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Phishing scam targets Notre Dame students, staff

Christian Myers | Wednesday, November 7, 2012

Members of the millennial generation current Notre Dame students are fairly tech-savvy, but the Office of Information Technology (OIT) has seen a significant increase in the number of students falling for phishing scams this year.

According to the OIT website, phishing is the use of email or fraudulent web sites to trick people into disclosing their personal financial or identity information, including user names and passwords.

David Seidl, director of information security for OIT, said instances of such scams that have succeeded in tricking students have increased during this academic year.

“Historically it was mostly faculty and staff that fell for these scams, and the number of students scammed was next to nothing,” Seidl said. “This year there were 25 students scammed in one month.”

Seidl said an increase at the very beginning of the year or when students and faculty are returning from vacation is expected, but this year the increase has been greater and more sustained than in the past.

A new, targeted phishing technique is a big part of the reason for the increase, Seidl said. The new phish, which convinced at least 76 people to visit the web site to which it is linked, features an image of the Notre Dame seal and purports to be a security alert.

Notre Dame is not the only university to be targeted by phishers using this new technique, Seidl said.

“Other universities are also seeing an increase in these kinds of attacks, it’s called ‘spear pfishing,’” he said.

Seidl said students, and anyone else with a Notre Dame account, should ignore any email request for their netID or password.

“We [at OIT] will never ask for your password,” he said.

Lenette Votava, director of internal marketing and communications for OIT, said protecting an individual netID is important for more than just the individual’s identity security.

“It only takes one person to fall for a phishing scam, because once a pfisher starts sending from a legitimate Notre Dame account we get blacklisted by third parties,” Votava said.

Because of these problems with third parties, Seidl said it is important that students are vigilant in protecting their Notre Dame netID’s and passwords against targeted phishing scams.

“Students need to know they are the target and their netID’s effect more than just themselves,” he said.

Seidl said it can take anywhere from two to four days to clear a blacklisting from a third party and in the meantime students, faculty and staff are seriously inconvenienced. In that situation, Dame accounts commonly become unable to communicate with people who use a certain email provider that has issued a blacklisting.

This problem is compounded by the fact that phishers often sustain their attacks on third parties by using more than one corrupted account, Seidl said, and a longer attack means the subsequent blacklisting lasts longer.

“They will collect compromised netIDs and then use them all at once to sustain their phishing assault. These corrupted accounts may send as much as 70,000 emails per hour,” Seidl said.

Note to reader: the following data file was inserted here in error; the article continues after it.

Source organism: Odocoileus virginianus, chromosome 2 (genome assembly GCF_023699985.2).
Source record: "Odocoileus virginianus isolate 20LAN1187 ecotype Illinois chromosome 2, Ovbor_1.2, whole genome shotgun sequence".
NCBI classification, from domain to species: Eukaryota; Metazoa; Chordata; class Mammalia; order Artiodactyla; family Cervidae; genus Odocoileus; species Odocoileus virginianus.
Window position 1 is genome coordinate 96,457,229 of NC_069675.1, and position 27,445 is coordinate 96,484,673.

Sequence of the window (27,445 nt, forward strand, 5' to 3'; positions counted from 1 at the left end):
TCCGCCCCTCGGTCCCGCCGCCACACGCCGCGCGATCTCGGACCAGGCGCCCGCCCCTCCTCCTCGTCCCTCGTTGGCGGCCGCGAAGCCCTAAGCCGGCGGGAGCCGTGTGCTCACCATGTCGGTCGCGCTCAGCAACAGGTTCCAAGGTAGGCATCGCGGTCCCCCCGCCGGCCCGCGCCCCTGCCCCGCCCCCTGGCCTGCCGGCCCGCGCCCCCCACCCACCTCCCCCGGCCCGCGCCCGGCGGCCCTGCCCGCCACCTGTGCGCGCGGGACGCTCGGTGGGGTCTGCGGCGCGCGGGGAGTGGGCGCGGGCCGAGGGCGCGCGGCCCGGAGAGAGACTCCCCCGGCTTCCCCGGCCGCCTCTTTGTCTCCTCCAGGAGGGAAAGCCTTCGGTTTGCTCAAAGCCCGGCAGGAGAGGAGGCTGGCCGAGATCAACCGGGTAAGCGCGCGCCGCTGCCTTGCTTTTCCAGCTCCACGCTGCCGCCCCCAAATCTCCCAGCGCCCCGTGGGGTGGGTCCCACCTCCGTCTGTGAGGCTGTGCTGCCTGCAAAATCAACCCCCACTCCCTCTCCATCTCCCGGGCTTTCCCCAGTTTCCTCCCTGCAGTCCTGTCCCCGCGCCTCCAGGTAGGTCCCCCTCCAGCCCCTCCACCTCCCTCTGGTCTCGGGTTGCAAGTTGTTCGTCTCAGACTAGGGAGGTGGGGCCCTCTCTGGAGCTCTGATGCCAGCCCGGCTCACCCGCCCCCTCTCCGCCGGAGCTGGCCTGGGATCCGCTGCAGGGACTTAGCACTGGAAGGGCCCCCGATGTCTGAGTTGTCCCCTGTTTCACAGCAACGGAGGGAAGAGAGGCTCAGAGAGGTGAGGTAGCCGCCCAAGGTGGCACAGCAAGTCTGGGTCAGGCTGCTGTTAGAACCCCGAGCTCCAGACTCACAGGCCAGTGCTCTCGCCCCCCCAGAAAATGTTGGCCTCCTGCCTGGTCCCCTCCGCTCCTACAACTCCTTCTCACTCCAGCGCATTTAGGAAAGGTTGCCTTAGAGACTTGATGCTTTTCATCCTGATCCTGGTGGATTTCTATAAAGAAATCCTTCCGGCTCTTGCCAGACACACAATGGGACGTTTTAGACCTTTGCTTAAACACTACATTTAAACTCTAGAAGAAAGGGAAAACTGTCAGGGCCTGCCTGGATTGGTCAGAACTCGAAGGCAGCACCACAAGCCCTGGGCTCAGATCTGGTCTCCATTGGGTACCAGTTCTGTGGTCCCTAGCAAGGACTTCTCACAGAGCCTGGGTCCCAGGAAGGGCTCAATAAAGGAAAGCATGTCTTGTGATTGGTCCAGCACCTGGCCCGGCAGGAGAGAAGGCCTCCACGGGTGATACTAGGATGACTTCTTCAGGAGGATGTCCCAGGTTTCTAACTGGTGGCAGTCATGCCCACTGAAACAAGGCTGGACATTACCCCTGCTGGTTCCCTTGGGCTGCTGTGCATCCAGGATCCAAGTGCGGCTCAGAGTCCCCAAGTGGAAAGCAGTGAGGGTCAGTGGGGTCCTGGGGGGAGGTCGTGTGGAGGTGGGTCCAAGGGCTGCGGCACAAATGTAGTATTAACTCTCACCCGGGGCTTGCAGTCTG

Seidl said the first resource for anyone who may have exposed his or her account or other important information is the OIT help desk in Room 128 of DeBartolo Hall.

“The OIT help desk should be your first point of contact if you think you may have fallen for a pfishing scam,” he said.

Seidl said other steps an individual can take if he or she has exposed their Notre Dame account are to immediately change the account’s password and to visit the phishing help page on the OIT website. An individual who has exposed additional sensitive personal information should consult the identity theft help page on the Federal Trade Commission’s website.

OIT is taking several steps to address the increase in the number of phishing victims this year, Seidl said. The first step is raising awareness, which involves letting students, faculty and staff know about the importance of netID security and the dangers of targeted phishing.

Other preventative measures include reducing the number of messages an account can send in a given time period and limiting the number of simultaneous connections, Seidl said. The reason for limiting the number of messages is that the typical user sends no more than 100 emails per day, while phishers will send as many as 70,000 in an hour. Similarly, the average user never needs more than three simultaneous connections, but phishers link to computers around the world to create anywhere from five to 20 simultaneous connections, he said.

Seidl said OIT will also continue their practice of using the Notre Dame network’s Domain Name System (DNS), which translates Internet Protocol (IP) addresses to the (Uniform Resource Locators (URL’s) users see, to divert users from known phishing scams that have been identified by OIT.

Users who click on the links of these known scams will be diverted to a warning page of the OIT website, Seidl said. This OIT page receives an average of 1,500 to 3,000 visits each day.

OIT became aware of the increase in phishing victims through a combination of complaints from third parties, spam to OIT email accounts, abusive behavior patterns in outbound mail from the Notre Dame network and self-reporting by victims, Seidl said.

Seidl said the OIT Help Desk keeps statistics on compromised Notre Dame accounts, which allowed OIT to discern the recent phishing trend.

Phishing may be a recent development in Internet security, but it will likely remain a concern because it is more profitable than types of spamming that are designed around selling products, Seidl said.

“It used to be spam was used to sell things like Viagra,” he said. “Now spam is being used to get you to give up your credentials, which is much more valuable to the spammer than selling you anything.”